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PC Games (Games)

Answers From The Civ IV Team 439

Posted by Zonk
from the watch-out-for-the-visigoths dept.
Late last month we asked you for questions to pass on to the Civ IV team. Last week we posted the responses from game designer Sid Meier to your questions about his design philosophy. Well, this week Civilization IV has shipped, and we have responses from lead designer Soren Johnson for the Civilization development team over at Firaxis Studios. He has some thoughtful answers to your questions, and they're well worth taking a look at. Many thanks to Mr. Meier, Mr. Johnson, and the entire Civ IV team for accommodating us. Read on for the responses to your queries.
1. The Civ4 AI - by Skyshadow
My only question for Civ4 concerns the AI: Have you made it a crafty enough opponent yet that it can compete at the higher skill levels of the game without resorting to the "cheating" that we've seen in previous incarnations of the game? If so, how?

Soren Johnson:
A great deal of effort has been put into making the Civ IV AI the best yet. For the first time ever, we have received direct input from the world's best Civ players during the game's development, via a very selective, closed beta that began very early. This feedback allowed us to iterate on the AI's design much more quickly and effectively than ever before.

Much of the information cheating has been removed from the game (such as knowing where a resource is before it is discovered, sending off galleys with settlers to undiscovered lands, targeting cities with fewer defenders, etc.) Further, the heuristics it uses to make decisions, such as for diplomatic demands and declarations of war, are the same ones available to the player (such as from the power chart on the Demographics screen). However, as with all versions of Civ, the AI has production and research penalties at the lower levels and bonuses at the higher levels. The level of the bonuses are lower than they have ever been before; in fact, the AI never receives any bonuses whatsoever for building wonders - a far cry from the "free AI wonders" in Civ 1. Noble and Prince are the difficulty levels where the AI's rules are closest to the human's.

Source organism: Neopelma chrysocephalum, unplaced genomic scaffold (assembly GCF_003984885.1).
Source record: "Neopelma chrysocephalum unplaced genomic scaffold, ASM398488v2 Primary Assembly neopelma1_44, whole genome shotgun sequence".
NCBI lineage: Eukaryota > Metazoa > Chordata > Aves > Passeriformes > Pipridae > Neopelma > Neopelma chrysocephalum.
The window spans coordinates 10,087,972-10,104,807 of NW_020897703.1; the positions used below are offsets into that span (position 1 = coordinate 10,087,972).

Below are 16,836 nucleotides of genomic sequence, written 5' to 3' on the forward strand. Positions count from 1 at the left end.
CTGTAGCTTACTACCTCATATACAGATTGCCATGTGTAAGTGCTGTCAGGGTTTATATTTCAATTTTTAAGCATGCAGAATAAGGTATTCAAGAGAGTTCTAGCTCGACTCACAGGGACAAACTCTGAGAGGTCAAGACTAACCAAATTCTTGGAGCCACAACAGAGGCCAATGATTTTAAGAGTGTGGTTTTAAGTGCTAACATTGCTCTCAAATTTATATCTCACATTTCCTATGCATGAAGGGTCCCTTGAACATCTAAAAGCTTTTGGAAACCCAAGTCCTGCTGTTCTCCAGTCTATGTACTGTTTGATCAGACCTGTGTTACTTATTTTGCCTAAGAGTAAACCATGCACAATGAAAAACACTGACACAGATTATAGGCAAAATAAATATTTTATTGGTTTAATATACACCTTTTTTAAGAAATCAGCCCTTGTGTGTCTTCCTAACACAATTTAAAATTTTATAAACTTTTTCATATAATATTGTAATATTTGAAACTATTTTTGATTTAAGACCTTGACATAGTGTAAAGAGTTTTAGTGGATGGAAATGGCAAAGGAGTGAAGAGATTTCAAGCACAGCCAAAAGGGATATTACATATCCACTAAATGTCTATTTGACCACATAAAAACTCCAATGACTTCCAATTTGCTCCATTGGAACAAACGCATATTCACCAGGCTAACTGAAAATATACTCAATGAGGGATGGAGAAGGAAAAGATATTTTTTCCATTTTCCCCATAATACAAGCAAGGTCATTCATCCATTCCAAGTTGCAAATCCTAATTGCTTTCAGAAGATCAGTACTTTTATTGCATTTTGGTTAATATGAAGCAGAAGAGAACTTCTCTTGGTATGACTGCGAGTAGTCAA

2. DRM in Civ IV - by Lord Ender
Civ III requires the installation CD be inserted every time you play, even though none of the content on the CD is used by the game after installation. This annoys your customers by making them juggle CDs, unnecessarily wear out their hardware, and shorten their battery life. Consequently, many of your customers install "No-CD Cracks" to fix this flaw in your software. How do you feel about the existence and use of such cracks? Will you include this CD requirement in Civ IV even though it does not prevent copyright infringement but still inconveniences your customers?

Soren Johnson:
Like our previous games, Civ IV requires the CD to be in the drive on start-up. The funding we get for all of our games, which allows us to hire developers to work on the AI, graphics, interface, etc., is a direct reflection of how many copies our previous games have sold in the marketplace. Thus, I hope people will understand that making sure that our games are purchased instead of stolen is very important to us. Frankly, I do not agree that requiring the CD to be in the drive "does not prevent copyright infringement," even though I understand that this is almost always true for the technically adept. This is a sensitive issue, but the future of game development depends on preventing piracy, so I hope people will have patience with the basic safety measures we have used.

3. Politics - by MosesJones